In this month's home inspection picture we see the flue of a heating unit that shows some definite signs of moisture intrusion. Generally adding a proper flue cap at the top of the chimney will correct this.
What are collar ties? I often get asked that on a home inspection whenever I point out a sagged roof, particularly on a gable roof. Since there are so many different framing members, and they all have their own name, it is a good question. So let's discuss.
First, since I am an engineer, I have to make the obligatory remark that it actually isn't called a "collar tie". That is actually a colloquial term that almost everyone uses. It is actually called a "collar beam". But we aren't going to split hairs here. Since it is called a collar tie for the most part, that is the term we will use here.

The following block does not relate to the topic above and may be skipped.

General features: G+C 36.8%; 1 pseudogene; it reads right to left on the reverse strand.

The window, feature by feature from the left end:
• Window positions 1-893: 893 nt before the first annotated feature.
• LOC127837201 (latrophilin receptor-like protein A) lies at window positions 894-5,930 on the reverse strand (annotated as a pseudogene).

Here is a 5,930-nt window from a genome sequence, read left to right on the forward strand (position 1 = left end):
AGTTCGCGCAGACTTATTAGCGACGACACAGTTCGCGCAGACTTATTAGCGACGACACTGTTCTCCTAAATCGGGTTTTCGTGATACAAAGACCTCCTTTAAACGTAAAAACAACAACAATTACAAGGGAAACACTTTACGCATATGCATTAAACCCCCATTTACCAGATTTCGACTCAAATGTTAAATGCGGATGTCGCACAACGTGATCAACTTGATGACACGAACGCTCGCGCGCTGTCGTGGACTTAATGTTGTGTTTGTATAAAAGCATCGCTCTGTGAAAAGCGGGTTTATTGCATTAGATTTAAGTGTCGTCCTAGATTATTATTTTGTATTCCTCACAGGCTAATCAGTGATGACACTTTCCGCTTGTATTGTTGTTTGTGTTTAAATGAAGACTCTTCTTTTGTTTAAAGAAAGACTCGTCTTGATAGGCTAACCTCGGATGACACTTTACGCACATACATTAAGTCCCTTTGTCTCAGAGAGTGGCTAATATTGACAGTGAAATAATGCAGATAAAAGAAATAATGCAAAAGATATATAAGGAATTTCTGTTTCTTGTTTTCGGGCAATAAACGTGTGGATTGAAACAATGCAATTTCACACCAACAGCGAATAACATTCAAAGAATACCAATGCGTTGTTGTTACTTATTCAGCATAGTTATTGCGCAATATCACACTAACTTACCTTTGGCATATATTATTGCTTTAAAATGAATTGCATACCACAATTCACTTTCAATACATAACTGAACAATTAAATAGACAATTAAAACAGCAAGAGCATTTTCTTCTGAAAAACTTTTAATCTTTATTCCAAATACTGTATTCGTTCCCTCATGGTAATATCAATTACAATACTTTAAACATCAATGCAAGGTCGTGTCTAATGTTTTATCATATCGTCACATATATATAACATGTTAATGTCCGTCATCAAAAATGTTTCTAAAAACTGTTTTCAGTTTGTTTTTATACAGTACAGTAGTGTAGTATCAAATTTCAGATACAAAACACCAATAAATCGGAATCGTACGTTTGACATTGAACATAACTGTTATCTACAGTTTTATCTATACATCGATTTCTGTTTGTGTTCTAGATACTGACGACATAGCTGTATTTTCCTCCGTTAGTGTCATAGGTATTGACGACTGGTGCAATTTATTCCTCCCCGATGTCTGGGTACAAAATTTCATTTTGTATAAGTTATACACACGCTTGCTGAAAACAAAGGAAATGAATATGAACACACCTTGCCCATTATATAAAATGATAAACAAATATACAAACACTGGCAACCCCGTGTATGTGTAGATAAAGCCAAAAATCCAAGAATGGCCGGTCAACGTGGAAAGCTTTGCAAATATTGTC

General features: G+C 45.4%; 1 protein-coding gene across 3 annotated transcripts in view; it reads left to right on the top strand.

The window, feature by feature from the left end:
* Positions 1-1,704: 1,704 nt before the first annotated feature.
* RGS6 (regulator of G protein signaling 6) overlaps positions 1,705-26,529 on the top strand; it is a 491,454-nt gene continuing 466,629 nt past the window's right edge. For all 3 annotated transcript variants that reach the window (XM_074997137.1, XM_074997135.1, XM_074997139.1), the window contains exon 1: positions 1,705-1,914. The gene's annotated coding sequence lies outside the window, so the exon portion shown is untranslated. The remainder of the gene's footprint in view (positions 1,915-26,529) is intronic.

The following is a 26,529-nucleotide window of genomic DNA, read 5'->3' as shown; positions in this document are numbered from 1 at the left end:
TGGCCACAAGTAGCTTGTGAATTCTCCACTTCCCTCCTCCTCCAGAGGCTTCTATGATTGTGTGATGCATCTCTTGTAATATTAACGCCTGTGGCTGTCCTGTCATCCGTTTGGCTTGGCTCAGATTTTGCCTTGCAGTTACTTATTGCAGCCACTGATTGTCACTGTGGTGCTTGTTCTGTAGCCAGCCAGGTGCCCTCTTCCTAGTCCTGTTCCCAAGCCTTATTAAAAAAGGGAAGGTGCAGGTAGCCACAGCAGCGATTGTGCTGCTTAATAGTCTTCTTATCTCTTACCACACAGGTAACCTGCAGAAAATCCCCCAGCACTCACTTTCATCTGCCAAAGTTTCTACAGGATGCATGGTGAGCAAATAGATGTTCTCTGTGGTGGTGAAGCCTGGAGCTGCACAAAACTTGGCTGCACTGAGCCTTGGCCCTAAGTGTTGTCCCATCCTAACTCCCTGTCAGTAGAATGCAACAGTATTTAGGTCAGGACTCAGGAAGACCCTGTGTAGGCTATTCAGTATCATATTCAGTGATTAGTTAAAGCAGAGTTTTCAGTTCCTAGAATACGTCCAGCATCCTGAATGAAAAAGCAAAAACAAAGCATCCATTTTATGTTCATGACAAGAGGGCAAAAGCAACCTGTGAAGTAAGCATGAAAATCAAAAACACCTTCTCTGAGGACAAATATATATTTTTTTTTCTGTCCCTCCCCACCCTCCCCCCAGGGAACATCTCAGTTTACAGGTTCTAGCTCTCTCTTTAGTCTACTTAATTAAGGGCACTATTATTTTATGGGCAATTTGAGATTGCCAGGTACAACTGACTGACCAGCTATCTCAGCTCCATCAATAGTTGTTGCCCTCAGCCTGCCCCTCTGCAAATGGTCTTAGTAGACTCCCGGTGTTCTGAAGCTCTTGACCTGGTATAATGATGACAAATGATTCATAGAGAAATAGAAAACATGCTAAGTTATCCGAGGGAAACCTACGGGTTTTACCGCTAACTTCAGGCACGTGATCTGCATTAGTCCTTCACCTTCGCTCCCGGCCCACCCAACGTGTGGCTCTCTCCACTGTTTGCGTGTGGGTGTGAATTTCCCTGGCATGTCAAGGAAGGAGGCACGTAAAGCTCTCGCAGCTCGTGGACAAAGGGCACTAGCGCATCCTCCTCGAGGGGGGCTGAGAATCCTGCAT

So what is a collar tie? It is easier to show you. Look at the illustration below and notice the top, lateral framing member under the ridge beam.
That right there is a collar tie. It looks pretty unassuming, right? well a collar tie is actually a very important framing member.
Collar ties are under a great deal of strain at any given moment, and it has to take the brunt of the movement of much of the roof's framing toward the top.
But what does that even mean? Let's put it into practical terms.
Let's go back to what I said in the beginning. Whenever I am on a home inspection and a see a sagged roof, I often mention collar ties. When it comes down to it, missing collar ties, or improperly secured collar ties, tend to make the roof uneven. Many times it is not severe, but can lead to some major framing issues down the road.
So there it is, a small framing member with a big job. Questions? Contact me!
PARKER AND WEST ENGINEERING, PLLC.